Exploring the Ancient City of Polonnaruwa
After exploring Sri Lanka's bustling cities, tranquil beaches and busy mountain towns, we were eager to see another side of Sri Lanka: the ancient cities and ruins. We planned two nights in Polonnaruwa, one of the main cities in the Cultural Triangle (along with Anuradhapura and Kandy) in order to explore the famous ruins of the ancient city where for many years Kings ruled over Sri Lanka almost a century ago.
A Brief History of Polonnaruwa
First established in the late 10th century, Polonnaruwa was made the capital of the South Indian Chola dynasty given its strategically superior placement against rebellions in comparison to Anuradhapura. The Sinhalese King Vijayabahu I conquered the Cholas in 1070 and kept Polonnaruwa as the capital. His successor, King Parakramabahu I, developed a massive and thriving city; stunning parks, architecture, monasteries, temples and a lake were built. His successor, Nissanka Malla tried to outdo all this incredible success. In doing so, he bankrupted Polonnaruwa and turned it into a city of chaos and disrepair. Polonnaruwa was abandoned in the early 13th century and was hidden by thick jungle until excavations and restorations led to the declaration of the Ancienty City of Polonnaruwa a UNESCO World Heritage Site in 1982.
Where to Stay in Polonnaruwa
We checked in for two nights at Hotel Sudu Araliya where large and ornate elephant statues adorn the exterior of this grand and high-capacity hotel. While the service could use some tightening-up, the layout of the place was a welcome change to some of the guesthouses we had endured elsewhere. The all-you-can-eat dinner buffet was a bit too pricey for what we got, in our opinion, but their a-la-carte menu suited us just fine. We particularly enjoyed the on-site Ayurveda Spa massage we all participated in, as well as the outdoor pool layout, but the wi-fi was a big flop. A huge highlight for me was spotting a wild elephant just outside the property boundaries, even though I was highly unimpressed with the young working boys throwing vegetable scraps in order to tempt the poor animal closer to the hotel fence.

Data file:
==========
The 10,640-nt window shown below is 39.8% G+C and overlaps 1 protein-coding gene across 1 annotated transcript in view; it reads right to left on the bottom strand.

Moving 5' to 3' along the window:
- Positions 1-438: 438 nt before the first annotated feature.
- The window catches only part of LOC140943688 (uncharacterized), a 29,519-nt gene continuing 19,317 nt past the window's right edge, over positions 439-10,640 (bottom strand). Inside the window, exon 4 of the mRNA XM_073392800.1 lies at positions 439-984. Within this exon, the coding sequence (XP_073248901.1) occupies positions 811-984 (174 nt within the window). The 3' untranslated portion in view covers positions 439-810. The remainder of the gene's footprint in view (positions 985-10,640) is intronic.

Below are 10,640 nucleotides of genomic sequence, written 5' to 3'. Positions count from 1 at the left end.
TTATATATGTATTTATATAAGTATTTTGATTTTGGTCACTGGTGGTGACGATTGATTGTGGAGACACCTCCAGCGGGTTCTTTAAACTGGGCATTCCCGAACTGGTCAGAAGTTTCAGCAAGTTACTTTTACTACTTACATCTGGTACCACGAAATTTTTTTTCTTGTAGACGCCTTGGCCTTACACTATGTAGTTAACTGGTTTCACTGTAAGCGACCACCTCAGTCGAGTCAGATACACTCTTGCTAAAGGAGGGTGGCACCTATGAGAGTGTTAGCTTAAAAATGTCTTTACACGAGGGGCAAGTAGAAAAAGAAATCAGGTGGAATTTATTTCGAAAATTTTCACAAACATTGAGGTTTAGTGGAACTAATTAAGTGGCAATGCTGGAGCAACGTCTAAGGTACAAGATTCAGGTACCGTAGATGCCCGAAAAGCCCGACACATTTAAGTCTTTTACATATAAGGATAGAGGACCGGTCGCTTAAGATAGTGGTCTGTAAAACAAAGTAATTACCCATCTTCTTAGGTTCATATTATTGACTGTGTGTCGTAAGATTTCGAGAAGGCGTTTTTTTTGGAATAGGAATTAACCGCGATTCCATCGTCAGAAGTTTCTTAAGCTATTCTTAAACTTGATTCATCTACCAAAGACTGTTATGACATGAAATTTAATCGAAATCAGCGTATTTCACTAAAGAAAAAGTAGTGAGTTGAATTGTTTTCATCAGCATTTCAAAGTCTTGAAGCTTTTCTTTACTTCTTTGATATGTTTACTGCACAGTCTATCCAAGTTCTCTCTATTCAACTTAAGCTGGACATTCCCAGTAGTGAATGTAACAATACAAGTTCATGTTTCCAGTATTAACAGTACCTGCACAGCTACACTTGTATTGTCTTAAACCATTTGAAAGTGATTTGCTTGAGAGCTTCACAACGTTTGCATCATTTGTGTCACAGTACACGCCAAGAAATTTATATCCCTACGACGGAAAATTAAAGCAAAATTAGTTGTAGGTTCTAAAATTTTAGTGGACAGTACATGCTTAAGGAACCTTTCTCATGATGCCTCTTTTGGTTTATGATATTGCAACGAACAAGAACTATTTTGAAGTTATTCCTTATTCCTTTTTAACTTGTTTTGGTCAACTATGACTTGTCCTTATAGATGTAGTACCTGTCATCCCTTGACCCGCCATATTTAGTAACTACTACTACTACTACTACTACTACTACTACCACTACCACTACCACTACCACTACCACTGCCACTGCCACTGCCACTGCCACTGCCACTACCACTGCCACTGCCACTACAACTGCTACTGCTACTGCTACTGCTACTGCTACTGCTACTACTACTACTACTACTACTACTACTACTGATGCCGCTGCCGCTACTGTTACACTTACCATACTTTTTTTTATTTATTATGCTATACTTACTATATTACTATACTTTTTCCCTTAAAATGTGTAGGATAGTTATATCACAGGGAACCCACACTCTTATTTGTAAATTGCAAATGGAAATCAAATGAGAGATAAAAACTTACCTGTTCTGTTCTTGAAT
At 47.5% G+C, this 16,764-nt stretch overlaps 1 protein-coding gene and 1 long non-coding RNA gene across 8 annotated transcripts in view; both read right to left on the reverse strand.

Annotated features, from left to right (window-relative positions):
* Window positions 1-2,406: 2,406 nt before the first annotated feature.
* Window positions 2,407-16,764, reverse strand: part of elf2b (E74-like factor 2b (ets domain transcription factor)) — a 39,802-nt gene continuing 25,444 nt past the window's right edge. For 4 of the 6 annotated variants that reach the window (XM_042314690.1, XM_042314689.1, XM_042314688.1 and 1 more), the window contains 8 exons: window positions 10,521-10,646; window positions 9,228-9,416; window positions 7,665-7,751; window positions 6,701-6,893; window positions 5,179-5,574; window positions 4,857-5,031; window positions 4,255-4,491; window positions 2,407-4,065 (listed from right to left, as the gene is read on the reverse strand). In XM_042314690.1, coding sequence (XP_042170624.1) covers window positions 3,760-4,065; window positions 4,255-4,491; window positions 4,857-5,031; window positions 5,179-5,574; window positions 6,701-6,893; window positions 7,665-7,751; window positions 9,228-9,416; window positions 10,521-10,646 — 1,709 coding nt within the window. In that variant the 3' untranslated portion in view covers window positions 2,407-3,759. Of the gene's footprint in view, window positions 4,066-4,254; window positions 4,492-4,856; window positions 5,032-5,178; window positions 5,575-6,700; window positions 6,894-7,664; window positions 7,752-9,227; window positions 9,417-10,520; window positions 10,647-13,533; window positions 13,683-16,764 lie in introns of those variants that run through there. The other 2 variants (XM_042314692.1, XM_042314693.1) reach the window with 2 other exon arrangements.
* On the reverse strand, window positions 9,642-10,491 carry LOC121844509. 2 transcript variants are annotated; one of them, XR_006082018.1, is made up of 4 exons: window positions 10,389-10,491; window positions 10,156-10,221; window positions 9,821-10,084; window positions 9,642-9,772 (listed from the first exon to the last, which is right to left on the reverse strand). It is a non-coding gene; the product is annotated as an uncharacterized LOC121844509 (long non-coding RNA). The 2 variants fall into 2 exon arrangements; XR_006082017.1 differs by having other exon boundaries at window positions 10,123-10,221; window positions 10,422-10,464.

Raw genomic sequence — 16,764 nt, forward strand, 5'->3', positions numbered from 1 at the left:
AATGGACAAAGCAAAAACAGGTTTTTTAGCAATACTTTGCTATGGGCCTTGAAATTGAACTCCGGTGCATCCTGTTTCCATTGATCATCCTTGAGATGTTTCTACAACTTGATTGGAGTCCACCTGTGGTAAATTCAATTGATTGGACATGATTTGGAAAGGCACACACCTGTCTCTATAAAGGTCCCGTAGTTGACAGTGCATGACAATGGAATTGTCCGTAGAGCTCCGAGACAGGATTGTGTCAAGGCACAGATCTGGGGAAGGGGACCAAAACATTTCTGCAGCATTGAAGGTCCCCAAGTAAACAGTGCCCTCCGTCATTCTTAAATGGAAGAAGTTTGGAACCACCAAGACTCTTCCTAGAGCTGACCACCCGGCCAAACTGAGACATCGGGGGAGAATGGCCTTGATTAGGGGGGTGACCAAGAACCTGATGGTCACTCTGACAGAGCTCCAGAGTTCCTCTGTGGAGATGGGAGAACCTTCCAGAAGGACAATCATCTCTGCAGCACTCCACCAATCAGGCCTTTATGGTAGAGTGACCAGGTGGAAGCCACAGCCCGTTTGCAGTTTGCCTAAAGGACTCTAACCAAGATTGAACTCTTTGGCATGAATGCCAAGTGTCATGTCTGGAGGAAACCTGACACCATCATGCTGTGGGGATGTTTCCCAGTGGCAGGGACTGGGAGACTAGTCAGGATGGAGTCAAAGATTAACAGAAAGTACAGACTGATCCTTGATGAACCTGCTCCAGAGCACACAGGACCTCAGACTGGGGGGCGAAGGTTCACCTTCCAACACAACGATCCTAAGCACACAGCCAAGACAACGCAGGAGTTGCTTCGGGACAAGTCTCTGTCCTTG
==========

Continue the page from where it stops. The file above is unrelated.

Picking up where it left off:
Visiting the Ancient Ruins of Polonnaruwa
The ultimate and most popular way of visiting the huge grounds of the ancient city is by bike. Either rent a bike at a local rental shop or arrange for a rental through your hotel. Entrance to the ruins is $25 USD per person, and you must purchase your ticket at the Polonnaruwa Museum. Entrance to the museum is included in this hefty entrance fee, so take your time exploring the exhibits and make it worth your money! Be sure to wear appropriate clothing; even though the city is in ruins, it is still considered sacred.
The Lonely Planet and DK Eyewitness Guide both have fantastic descriptions of all the different ruins, easily visited in a few hours. There are five distinct groupings of ruins from south to north. Starting with the Royal Palace Group furthest south, then the Quadrangle, the Northern Group, the Southern Group and the Rest House Group. Be sure to bring water as it gets quite hot exploring the ancient city in the glaring sun. There are many locals selling drinks on the side of the road.
The Island Group
Just outside the museum is the Island Garden where the Council Chambers, Royal Baths and ancient Audience Hall ruins are to be found. This is a great place to have a wander around before heading inside the museum. This is the only part of the ruins you can visit for free. The most fascinating structure left here is the Council Chamber where columns feature inscriptions of the various dignitaries who would have attended council next to the King's throne where the lion now stands.
The Royal Palace Group
Turn right just after you enter the grounds of the ruins to reach the first significant cluster of ruins at the Royal Palace Group. Featuring the Royal Palace, stunning Royal Baths and another Council Chamber, you can just image the grandiose structures that used to stand here. It is believed that the Royal Palace used to stand seven storeys high!
The Quadrangle is home to a whole collection of interesting structures all clustered together on a raised terrace. Entrance to any of the structures requires covered shoulders and knees as well as bare feet. Incredible moonstones and carvings are to be found everywhere.
This impressive dagoba is Sri Lanka's fourth largest and stands more than 50 metres high! You cannot get inside, but the dominating building is worth a walk around.